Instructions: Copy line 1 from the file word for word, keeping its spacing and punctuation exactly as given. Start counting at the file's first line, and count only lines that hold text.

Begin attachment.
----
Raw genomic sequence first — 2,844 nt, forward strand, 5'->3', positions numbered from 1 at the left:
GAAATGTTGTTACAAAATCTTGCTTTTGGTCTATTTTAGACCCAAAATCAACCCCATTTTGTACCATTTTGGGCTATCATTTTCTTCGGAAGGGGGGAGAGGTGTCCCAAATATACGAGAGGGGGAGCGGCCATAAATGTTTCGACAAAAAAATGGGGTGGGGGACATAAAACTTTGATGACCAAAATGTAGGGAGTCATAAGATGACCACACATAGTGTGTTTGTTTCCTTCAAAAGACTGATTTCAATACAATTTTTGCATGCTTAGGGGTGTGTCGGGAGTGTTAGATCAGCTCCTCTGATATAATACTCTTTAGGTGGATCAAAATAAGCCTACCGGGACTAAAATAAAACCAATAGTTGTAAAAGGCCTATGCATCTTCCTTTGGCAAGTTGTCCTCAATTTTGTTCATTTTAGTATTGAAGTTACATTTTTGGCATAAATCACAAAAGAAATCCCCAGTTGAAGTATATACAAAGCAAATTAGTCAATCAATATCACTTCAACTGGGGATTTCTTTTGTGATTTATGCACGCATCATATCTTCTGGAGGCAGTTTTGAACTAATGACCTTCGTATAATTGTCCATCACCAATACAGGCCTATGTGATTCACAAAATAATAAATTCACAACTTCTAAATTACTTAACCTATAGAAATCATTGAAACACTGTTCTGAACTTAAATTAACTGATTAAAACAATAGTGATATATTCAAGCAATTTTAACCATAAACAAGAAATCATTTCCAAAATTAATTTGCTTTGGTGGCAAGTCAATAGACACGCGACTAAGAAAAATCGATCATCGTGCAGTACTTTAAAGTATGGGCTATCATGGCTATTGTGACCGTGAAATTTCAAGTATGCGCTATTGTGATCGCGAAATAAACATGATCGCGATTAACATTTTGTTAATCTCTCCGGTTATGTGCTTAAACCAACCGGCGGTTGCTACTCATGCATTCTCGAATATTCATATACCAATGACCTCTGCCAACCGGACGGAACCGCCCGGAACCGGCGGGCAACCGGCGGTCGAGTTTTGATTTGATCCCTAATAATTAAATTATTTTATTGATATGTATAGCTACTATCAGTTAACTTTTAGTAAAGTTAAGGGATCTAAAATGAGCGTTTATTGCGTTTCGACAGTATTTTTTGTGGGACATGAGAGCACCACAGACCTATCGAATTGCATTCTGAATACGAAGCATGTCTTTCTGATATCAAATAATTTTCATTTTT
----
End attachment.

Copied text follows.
Raw genomic sequence first — 2,844 nt, forward strand, 5'->3', positions numbered from 1 at the left: